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CENTRAL AMERICA BY CENTRAL AMERICANS : Baedeker Covering a Chaotic Region

August 16, 1987|Wayne S. Smith | Wayne S. Smith, adjunct professor of Latin American Studies at the Johns Hopkins School of Advanced International Studies, is author of "The Closest of Enemies," a first-person account of U.S.-Cuban relations since 1957.

WASHINGTON — With several new Nicaragua peace initiatives now added to the potpourri of guerrilla groups, conflictive governments and previous diplomatic efforts in Central America, it has become even more difficult to tell the players without a program. Here, then, is a sort of who's who and what's what of the region's people and places:

-- The Reagan Administration. The Administration says its objective in Central America is to assure democratic government, but it has operated on the assumption that it must get rid of the Sandinista government to do that and also to prevent the consolidation of a Soviet foothold on the Central American land mass. Since its aim has been to bring down the Sandinistas rather than deal with them, the Administration had been unwilling to cooperate with diplomatic efforts such as the Contadora process--which addressed all major U.S. concerns and those of the Central American countries but left the Sandinistas in power.

The Administration's policy instrument has been the contras , a guerrilla force of about 15,000 men bitterly opposed to the Sandinista government. Even Administration spokesmen acknowledge the contras do not have the capability to defeat the Sandinistas. The argument, rather, has been that they exert military pressure on the government and so are vital to bringing about any solution. Opponents of contra aid, however, point out that such pressure leads nowhere unless the Administration is prepared to negotiate, which until now it has not been.

-- The Contadora Process. An effort at comprehensive regional negotiations launched in 1983 by the presidents of Mexico, Panama, Venezuela and Colombia. The final draft of a proposed Contadora treaty, presented in June, 1986, provided almost everything the United States wanted: prohibition of foreign bases, withdrawal of foreign military personnel, termination of any aid one country might be giving to guerrillas in another and democratization. It also provided for a verification process to monitor compliance. It did not, however, call for the Sandinistas to step down.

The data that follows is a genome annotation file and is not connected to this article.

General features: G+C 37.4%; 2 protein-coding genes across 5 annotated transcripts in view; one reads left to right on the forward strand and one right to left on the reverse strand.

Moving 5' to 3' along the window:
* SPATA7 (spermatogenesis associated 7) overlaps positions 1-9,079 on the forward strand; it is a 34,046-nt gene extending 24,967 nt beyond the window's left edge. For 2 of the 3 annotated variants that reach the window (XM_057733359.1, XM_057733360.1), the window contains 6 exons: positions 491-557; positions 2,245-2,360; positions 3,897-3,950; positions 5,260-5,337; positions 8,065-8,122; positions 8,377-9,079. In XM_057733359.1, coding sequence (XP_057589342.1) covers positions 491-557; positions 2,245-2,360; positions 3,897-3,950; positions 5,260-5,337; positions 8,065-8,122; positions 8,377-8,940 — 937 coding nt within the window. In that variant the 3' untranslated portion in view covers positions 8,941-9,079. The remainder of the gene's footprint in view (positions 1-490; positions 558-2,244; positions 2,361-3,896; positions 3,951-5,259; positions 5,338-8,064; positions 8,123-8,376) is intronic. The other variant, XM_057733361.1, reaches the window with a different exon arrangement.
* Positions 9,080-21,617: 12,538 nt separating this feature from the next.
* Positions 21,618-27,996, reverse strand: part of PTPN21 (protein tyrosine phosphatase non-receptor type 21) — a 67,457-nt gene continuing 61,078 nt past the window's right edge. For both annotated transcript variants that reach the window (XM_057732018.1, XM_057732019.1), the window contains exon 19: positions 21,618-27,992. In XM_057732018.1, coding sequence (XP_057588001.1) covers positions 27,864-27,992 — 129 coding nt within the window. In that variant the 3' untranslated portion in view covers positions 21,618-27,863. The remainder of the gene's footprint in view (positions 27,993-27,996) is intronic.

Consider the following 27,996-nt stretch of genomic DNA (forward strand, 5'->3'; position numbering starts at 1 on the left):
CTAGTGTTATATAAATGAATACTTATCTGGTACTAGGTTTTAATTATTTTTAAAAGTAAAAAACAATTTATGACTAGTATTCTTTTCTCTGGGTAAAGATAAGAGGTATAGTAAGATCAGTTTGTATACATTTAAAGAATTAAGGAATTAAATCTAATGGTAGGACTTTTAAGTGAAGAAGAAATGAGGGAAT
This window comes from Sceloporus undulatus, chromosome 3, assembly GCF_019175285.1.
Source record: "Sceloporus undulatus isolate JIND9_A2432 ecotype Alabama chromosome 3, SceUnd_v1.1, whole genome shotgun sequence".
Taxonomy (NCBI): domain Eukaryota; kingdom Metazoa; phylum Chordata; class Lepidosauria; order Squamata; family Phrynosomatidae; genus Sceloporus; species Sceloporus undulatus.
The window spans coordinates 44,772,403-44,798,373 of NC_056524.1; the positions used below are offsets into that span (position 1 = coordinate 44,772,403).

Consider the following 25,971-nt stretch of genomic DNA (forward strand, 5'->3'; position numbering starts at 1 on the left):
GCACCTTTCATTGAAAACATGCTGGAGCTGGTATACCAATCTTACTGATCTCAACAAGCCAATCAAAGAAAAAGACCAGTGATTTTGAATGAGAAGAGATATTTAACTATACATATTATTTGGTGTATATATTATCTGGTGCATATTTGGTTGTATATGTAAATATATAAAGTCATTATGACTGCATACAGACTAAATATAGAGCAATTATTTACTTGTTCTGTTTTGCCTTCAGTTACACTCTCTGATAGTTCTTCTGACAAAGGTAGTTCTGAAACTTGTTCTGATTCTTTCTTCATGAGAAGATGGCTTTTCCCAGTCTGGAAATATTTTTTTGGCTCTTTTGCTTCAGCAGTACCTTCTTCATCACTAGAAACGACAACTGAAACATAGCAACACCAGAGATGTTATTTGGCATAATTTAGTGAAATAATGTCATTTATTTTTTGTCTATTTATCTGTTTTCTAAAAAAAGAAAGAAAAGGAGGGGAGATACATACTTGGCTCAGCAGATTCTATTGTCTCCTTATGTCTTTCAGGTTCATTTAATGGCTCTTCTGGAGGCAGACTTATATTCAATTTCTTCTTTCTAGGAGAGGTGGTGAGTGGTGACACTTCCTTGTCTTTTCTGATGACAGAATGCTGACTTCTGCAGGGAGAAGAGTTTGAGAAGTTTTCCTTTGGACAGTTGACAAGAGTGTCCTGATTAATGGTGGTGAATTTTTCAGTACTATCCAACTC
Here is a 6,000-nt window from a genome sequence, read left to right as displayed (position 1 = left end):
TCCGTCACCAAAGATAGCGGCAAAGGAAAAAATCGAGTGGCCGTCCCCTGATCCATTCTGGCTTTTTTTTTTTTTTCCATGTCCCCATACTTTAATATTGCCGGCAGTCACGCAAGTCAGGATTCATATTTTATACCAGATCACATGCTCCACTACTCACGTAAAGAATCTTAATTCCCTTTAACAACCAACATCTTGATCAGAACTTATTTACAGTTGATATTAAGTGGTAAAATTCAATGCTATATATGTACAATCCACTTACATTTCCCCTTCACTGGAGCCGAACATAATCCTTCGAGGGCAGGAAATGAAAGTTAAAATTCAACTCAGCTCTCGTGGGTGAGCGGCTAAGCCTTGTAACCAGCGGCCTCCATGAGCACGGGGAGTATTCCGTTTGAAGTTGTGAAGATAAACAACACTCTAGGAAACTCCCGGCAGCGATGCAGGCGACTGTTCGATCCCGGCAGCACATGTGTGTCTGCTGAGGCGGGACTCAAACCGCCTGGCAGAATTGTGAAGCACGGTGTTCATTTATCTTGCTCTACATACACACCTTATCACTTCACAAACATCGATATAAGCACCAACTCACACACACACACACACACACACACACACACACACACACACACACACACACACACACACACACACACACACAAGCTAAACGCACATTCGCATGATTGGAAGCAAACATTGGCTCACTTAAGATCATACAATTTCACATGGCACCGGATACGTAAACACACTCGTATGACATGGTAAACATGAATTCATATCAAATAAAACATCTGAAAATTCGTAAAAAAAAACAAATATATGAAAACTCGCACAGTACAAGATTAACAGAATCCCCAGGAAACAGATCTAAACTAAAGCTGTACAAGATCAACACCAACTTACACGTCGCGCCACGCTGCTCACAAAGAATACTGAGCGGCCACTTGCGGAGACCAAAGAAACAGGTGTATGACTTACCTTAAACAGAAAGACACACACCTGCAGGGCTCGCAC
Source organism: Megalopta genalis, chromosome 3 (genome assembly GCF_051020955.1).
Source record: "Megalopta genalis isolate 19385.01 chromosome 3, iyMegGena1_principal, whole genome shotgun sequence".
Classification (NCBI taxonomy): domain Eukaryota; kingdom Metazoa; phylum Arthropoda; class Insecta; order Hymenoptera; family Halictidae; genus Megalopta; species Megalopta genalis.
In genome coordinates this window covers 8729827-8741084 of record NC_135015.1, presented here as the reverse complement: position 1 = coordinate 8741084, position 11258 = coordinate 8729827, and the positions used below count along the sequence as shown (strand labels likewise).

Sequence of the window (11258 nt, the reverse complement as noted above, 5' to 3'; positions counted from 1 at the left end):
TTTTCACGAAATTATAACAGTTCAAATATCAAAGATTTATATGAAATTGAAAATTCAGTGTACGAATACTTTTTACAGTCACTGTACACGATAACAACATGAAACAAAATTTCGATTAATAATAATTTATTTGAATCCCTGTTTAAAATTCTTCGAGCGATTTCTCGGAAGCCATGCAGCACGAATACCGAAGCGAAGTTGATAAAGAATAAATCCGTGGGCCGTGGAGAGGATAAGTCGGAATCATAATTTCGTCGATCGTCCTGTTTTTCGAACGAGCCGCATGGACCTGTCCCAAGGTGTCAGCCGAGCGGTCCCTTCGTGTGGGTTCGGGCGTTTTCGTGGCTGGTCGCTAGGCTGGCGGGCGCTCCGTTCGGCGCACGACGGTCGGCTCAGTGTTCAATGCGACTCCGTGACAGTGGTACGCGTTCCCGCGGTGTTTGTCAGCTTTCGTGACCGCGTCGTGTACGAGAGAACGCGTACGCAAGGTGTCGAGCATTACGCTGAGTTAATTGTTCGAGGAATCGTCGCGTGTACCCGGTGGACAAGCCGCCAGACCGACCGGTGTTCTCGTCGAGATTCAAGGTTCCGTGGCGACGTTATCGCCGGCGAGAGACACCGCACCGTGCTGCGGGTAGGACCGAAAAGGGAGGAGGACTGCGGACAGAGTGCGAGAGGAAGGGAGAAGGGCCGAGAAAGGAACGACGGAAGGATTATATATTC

-- The Arias Plan. A peace plan presented by Costa Rica President Oscar Arias Sanchez early this year in an effort to salvage a diplomatic solution after the Contadora process broke down. Less comprehensive than the Contadora effort, it called for a cease-fire, termination of all aid to guerrillas, national reconciliation, democratization and limits on military establishments--but did not prohibit foreign bases or call for withdrawal of foreign military personnel. The Arias plan was more acceptable to Central American governments because it was perceived as a solution of their own rather than as one imposed upon them by extra-regional powers. The Contadora governments also embraced it as an intermediate step toward the broader treaty they hoped eventually to put in place.

For the Reagan Administration, however, the Arias plan was even less acceptable than Contadora, for it did not specifically address Nicaragua's military ties to Cuba and the Soviet Union. Administration spokesmen indicated weeks ago that the United States would not halt contra aid as called for by the Arias proposal and, on July 9, U.S. Special Envoy Philip C. Habib (who resigned of Friday) told a congressional committee that the Central Americans certainly would not sign anything without prior U.S. endorsement. The Arias Plan therefore seemed destined to founder on the same rock of U.S. non-cooperation as the Contadora effort had.

-- The Reagan-Wright Plan. Meanwhile, however, the Reagan Administration figured out that Congress was unlikely to approve more aid to the contras unless it gave diplomacy a try--or at least appeared to do so. The White House thus signaled its interest in a peace plan to Rep. Jim Wright (D-Tex.), the influential Speaker of the House. Many Democrats believed this was only another ploy, a feint at diplomacy which the Administration would make certain failed and then could point to as proof that there was no alternative to renewed contra aid. If that was the Administration's intention, it did not work, for Wright immediately seized the initiative and drafted a plan for the first time committing the United States to halt aid to the contras in return for steps on Nicaragua's part.

Then influential conservatives personally lobbied the President and senior officials talked Thursday about asking Congress for stopgap contra funding . But by Friday the Administration spokesmen affirmed that it would not seek any aid before Sept. 30.

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